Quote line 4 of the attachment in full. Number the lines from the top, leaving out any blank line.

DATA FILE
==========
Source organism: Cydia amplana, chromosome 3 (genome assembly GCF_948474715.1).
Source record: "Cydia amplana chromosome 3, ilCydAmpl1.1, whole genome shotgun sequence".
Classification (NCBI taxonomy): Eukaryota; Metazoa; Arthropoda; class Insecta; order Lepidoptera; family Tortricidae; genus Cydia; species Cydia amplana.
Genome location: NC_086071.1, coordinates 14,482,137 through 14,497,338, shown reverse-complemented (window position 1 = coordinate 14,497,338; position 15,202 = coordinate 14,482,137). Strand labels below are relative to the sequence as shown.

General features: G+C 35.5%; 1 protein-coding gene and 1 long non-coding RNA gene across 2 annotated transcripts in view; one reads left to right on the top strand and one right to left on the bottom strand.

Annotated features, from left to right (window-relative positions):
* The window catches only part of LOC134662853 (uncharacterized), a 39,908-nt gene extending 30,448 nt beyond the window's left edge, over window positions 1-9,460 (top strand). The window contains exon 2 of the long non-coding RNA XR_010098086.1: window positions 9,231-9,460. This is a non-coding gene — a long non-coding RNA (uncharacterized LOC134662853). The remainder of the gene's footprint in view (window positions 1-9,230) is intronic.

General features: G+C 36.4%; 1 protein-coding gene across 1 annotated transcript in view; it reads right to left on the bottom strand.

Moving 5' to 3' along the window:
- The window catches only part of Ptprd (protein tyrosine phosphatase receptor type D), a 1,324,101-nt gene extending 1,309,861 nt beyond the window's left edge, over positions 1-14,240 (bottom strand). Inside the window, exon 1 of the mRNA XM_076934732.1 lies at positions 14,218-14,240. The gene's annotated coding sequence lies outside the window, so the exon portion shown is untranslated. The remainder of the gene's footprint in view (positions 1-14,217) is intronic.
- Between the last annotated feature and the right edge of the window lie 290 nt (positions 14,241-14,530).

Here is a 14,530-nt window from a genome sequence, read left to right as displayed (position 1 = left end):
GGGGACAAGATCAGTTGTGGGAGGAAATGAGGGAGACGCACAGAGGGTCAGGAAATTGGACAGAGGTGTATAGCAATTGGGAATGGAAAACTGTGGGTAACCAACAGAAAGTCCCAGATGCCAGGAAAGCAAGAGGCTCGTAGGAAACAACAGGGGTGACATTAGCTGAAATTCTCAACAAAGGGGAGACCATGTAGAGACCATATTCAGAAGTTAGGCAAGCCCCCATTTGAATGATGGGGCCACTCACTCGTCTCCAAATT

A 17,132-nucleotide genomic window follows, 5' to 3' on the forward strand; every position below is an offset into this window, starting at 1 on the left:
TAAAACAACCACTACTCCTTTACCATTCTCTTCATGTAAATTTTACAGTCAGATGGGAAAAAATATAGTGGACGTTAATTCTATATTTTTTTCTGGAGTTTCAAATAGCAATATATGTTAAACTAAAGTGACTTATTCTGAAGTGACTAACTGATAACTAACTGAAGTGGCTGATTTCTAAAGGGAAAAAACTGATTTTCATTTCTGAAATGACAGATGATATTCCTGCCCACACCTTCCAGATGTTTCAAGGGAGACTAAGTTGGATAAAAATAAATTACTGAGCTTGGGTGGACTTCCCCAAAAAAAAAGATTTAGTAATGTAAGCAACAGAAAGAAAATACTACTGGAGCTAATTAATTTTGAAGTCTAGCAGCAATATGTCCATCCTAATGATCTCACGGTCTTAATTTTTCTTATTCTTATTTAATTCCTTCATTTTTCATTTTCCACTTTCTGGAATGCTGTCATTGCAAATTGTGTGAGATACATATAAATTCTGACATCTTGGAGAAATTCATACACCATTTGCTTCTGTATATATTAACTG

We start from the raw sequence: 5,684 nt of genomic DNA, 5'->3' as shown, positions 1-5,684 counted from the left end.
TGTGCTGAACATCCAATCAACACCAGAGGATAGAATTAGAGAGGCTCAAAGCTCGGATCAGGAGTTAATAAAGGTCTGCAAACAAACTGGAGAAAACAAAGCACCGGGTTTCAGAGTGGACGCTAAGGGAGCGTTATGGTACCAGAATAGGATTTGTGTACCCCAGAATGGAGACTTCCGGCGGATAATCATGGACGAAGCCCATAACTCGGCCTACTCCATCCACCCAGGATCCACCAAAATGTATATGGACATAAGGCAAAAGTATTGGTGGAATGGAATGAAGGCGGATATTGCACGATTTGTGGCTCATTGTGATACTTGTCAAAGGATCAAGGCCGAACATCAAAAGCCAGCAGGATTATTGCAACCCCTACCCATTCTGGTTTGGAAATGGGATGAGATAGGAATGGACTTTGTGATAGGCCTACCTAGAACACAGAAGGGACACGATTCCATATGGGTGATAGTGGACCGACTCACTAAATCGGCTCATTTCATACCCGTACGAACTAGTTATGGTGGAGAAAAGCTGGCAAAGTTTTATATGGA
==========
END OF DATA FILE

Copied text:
Genome location: NC_086071.1, coordinates 14,482,137 through 14,497,338, shown reverse-complemented (window position 1 = coordinate 14,497,338; position 15,202 = coordinate 14,482,137). Strand labels below are relative to the sequence as shown.